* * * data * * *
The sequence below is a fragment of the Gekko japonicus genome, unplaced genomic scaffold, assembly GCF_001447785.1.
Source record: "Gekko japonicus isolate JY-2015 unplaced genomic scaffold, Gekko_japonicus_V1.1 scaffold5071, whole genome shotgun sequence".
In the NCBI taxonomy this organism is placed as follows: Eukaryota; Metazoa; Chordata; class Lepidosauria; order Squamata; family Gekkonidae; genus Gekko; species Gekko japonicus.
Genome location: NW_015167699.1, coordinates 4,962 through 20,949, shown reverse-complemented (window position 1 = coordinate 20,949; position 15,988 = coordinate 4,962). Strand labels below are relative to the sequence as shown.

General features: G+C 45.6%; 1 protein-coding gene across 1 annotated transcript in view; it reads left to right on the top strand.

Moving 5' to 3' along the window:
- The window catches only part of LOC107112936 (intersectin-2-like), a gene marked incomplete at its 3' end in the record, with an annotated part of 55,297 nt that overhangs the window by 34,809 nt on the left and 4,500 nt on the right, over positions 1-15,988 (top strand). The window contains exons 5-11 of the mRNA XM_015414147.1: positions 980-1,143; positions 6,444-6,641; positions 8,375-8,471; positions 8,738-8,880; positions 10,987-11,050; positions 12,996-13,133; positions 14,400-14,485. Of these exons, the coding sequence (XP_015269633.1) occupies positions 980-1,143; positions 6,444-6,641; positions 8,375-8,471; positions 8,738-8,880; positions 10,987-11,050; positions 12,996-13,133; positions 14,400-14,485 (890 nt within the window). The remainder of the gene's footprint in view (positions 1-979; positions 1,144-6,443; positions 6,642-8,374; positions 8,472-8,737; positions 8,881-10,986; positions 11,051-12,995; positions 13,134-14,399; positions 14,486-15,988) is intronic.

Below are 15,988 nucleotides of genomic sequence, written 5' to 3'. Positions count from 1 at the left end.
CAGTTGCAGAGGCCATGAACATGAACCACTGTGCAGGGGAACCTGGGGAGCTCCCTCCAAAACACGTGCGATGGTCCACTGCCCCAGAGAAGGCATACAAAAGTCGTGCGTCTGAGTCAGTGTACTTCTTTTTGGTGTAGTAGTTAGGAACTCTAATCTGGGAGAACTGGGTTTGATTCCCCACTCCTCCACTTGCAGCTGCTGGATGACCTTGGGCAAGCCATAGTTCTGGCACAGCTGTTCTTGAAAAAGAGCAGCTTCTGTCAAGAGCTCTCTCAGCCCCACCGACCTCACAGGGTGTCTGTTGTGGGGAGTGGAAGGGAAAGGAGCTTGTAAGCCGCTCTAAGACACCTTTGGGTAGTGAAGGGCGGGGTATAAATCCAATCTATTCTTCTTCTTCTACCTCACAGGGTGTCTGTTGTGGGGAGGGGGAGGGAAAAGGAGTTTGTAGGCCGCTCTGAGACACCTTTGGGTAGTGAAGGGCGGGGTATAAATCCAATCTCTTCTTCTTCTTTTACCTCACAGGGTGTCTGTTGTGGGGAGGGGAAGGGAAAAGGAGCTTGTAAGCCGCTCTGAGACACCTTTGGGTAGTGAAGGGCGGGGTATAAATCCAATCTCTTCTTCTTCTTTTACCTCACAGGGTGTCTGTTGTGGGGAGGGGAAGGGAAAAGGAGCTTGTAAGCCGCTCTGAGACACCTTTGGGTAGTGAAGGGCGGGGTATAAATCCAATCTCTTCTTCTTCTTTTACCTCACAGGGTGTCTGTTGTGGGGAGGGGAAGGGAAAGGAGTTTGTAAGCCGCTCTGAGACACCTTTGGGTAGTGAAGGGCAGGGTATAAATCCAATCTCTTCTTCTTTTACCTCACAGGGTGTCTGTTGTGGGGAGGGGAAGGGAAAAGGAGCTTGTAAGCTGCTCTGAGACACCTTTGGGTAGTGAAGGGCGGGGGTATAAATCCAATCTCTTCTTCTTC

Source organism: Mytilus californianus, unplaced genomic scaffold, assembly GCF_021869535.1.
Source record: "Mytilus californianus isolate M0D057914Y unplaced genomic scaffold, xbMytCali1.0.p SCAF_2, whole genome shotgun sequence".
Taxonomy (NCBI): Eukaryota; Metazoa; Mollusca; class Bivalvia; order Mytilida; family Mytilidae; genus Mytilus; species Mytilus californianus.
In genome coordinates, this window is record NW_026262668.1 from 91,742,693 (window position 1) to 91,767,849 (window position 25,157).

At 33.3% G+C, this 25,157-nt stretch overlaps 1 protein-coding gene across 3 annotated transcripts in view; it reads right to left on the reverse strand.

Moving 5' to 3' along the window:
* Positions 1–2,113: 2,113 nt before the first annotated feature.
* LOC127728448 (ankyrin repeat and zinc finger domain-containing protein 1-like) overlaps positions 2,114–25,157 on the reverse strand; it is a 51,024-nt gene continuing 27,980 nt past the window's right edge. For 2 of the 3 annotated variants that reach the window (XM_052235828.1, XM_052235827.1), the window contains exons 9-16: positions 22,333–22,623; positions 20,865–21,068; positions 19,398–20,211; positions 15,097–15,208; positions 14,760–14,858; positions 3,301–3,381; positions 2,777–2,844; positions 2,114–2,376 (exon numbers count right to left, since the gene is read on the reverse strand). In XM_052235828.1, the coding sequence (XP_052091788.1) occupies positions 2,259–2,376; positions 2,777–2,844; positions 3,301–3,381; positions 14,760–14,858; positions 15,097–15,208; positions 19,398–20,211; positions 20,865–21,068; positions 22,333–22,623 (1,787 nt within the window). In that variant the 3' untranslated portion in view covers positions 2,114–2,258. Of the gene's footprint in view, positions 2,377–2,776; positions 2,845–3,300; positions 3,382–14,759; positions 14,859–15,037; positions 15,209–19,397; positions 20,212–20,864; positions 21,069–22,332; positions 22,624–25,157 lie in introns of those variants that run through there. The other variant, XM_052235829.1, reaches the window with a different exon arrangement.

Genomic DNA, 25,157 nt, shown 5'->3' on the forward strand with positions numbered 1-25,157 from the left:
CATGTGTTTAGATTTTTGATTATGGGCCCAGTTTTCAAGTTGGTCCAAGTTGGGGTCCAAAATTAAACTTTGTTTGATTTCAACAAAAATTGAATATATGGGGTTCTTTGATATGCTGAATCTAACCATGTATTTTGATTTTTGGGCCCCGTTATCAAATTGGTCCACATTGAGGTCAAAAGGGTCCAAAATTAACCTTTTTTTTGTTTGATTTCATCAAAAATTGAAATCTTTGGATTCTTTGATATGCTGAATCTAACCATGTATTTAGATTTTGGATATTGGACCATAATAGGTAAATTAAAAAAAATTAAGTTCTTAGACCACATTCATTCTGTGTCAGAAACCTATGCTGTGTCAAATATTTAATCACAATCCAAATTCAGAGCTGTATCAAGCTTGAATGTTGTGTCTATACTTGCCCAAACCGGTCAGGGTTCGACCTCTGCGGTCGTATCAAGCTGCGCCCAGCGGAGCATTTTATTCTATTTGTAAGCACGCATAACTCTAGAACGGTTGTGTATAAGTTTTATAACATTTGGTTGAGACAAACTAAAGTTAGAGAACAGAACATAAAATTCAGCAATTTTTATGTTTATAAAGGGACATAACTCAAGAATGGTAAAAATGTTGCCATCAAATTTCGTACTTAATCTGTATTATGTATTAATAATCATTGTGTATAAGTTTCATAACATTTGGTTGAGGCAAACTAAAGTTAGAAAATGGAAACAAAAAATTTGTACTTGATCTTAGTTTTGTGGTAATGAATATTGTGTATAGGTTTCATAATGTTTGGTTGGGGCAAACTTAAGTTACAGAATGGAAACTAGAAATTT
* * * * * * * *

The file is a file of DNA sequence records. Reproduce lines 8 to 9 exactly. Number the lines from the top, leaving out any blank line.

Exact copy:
Below are 15,988 nucleotides of genomic sequence, written 5' to 3'. Positions count from 1 at the left end.
CAGTTGCAGAGGCCATGAACATGAACCACTGTGCAGGGGAACCTGGGGAGCTCCCTCCAAAACACGTGCGATGGTCCACTGCCCCAGAGAAGGCATACAAAAGTCGTGCGTCTGAGTCAGTGTACTTCTTTTTGGTGTAGTAGTTAGGAACTCTAATCTGGGAGAACTGGGTTTGATTCCCCACTCCTCCACTTGCAGCTGCTGGATGACCTTGGGCAAGCCATAGTTCTGGCACAGCTGTTCTTGAAAAAGAGCAGCTTCTGTCAAGAGCTCTCTCAGCCCCACCGACCTCACAGGGTGTCTGTTGTGGGGAGTGGAAGGGAAAGGAGCTTGTAAGCCGCTCTAAGACACCTTTGGGTAGTGAAGGGCGGGGTATAAATCCAATCTATTCTTCTTCTTCTACCTCACAGGGTGTCTGTTGTGGGGAGGGGGAGGGAAAAGGAGTTTGTAGGCCGCTCTGAGACACCTTTGGGTAGTGAAGGGCGGGGTATAAATCCAATCTCTTCTTCTTCTTTTACCTCACAGGGTGTCTGTTGTGGGGAGGGGAAGGGAAAAGGAGCTTGTAAGCCGCTCTGAGACACCTTTGGGTAGTGAAGGGCGGGGTATAAATCCAATCTCTTCTTCTTCTTTTACCTCACAGGGTGTCTGTTGTGGGGAGGGGAAGGGAAAAGGAGCTTGTAAGCCGCTCTGAGACACCTTTGGGTAGTGAAGGGCGGGGTATAAATCCAATCTCTTCTTCTTCTTTTACCTCACAGGGTGTCTGTTGTGGGGAGGGGAAGGGAAAGGAGTTTGTAAGCCGCTCTGAGACACCTTTGGGTAGTGAAGGGCAGGGTATAAATCCAATCTCTTCTTCTTTTACCTCACAGGGTGTCTGTTGTGGGGAGGGGAAGGGAAAAGGAGCTTGTAAGCTGCTCTGAGACACCTTTGGGTAGTGAAGGGCGGGGGTATAAATCCAATCTCTTCTTCTTC